JiBX 1.2, part 1th: From Java code to XML schema

Source: Internet
Author: User
Tags data structures new features

Improve pattern quality through custom transformations between the Java data model and XML documents

The XML schema definition is the basis for many types of data interchange, including most Web service forms. But XML schemas are a very complex standard, and most of the tools used to create and modify schema definitions are less functional and ease-of-use than the tools that work with Java™ code. You'll learn about the new features of JiBX 1.2 in part 1th of this tutorial-a two-part series-that will allow you to start with Java code and easily generate good schema definitions to match data structures. Then, whether you use JiBX data binding or not, you can use these patterns directly.

Before you start

About this tutorial

JiBX is the binding tool for XML data and Java objects. JiBX data binding has long been considered the fastest and most flexible way to bind Java code and XML. However, the complexity of its binding definitions and limited support for widely used XML schema definitions often disappoint users. Fortunately, the 1.2 version of JiBX has been working to eliminate these problems. In this tutorial, you will learn how to use the new features of the JIBX 1.2 to easily generate XML Schema definitions from existing Java code and to read and write XML documents that match the generated schema definitions-all of which do not require a detailed understanding of the JIBX binding definition. Part 2nd will introduce the opposite side, where Java code is generated from the XML schema definition.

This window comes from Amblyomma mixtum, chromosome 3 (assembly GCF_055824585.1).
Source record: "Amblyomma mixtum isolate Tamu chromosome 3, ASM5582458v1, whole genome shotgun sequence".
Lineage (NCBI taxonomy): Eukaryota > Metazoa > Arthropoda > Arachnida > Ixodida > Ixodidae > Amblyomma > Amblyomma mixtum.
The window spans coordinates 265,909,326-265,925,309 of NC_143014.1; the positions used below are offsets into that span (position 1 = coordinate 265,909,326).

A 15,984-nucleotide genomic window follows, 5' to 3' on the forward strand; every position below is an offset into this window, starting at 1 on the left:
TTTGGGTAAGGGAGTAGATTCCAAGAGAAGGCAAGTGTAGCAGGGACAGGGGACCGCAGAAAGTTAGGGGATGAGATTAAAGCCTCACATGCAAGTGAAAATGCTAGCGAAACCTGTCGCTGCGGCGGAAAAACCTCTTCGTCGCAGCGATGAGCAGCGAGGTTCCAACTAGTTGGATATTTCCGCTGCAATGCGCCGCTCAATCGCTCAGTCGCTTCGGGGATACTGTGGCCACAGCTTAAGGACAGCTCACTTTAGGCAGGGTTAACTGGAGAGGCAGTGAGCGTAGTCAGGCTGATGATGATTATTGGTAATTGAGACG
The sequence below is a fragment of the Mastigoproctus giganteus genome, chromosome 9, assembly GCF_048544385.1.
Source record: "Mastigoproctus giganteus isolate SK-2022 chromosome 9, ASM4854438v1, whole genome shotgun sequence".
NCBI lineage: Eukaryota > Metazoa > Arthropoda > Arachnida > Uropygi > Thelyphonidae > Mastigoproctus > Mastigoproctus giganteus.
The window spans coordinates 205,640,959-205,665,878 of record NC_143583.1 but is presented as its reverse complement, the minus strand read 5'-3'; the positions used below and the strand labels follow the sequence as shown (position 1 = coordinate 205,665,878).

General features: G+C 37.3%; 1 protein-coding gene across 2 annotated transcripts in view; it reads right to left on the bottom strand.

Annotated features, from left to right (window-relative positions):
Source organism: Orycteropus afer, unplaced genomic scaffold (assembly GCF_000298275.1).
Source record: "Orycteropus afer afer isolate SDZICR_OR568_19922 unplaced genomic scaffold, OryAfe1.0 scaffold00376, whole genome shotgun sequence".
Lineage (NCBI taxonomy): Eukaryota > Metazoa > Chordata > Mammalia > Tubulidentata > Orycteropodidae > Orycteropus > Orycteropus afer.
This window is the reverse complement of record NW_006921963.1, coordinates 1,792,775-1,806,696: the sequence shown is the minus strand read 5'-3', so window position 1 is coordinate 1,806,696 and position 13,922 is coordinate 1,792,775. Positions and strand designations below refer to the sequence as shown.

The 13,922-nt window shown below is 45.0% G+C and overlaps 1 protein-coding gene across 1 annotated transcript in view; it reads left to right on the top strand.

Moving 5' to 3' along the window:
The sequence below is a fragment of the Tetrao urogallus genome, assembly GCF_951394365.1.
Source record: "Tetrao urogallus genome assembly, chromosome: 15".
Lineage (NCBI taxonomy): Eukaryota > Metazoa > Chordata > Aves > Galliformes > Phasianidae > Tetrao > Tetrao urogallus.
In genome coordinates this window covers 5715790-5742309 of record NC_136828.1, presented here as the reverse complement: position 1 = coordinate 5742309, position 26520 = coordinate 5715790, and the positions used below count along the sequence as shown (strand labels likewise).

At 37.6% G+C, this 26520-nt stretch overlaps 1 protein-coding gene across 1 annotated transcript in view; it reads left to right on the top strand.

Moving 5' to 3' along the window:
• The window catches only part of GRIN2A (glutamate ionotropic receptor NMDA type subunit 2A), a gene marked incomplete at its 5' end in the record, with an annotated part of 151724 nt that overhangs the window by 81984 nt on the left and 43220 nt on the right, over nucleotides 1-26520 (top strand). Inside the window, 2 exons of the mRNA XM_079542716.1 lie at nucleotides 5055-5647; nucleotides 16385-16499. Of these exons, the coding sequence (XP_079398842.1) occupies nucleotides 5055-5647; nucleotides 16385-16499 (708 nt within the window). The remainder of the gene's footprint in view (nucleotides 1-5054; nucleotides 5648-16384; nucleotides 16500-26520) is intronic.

This tutorial will guide you through the process of using JiBX to generate XML schema definitions from Java code. You'll first see how to start with a simple Java data model, and then generate a default pattern that matches the model. On this basis, you will learn how to easily control the actual values used by Java classes and their access methods by applying a series of customizations, and whether these classes are necessary or optional, the names and namespaces used in XML, and even the structure of the generated schema definition. In this process, you will see how JiBX uses the automated archiving pattern you have in Javadoc to define, making the generated schemas more valuable. After reading this tutorial and practicing the examples provided, you will be able to use JiBX to generate excellent XML schema definitions from your own Java data structure classes.


To understand this tutorial, you should at least understand the basics of Java code and XML. You do not need to understand the XML schema definition in detail, but a slightly familiar pattern will help you better understand the example.

System Requirements

To run the sample, you need to install:

Any one of the following tools:

Sun ' s JDK 1.5.0_09 (or later).

IBM Developer Kit for Java technology 1.5.0 SR3.

The latest version of the Apache Ant build tool.

This tutorial includes the JiBX download and installation instructions.


In this section, you will have a preliminary understanding of Jibx and install the JIBX and tutorial sample code.

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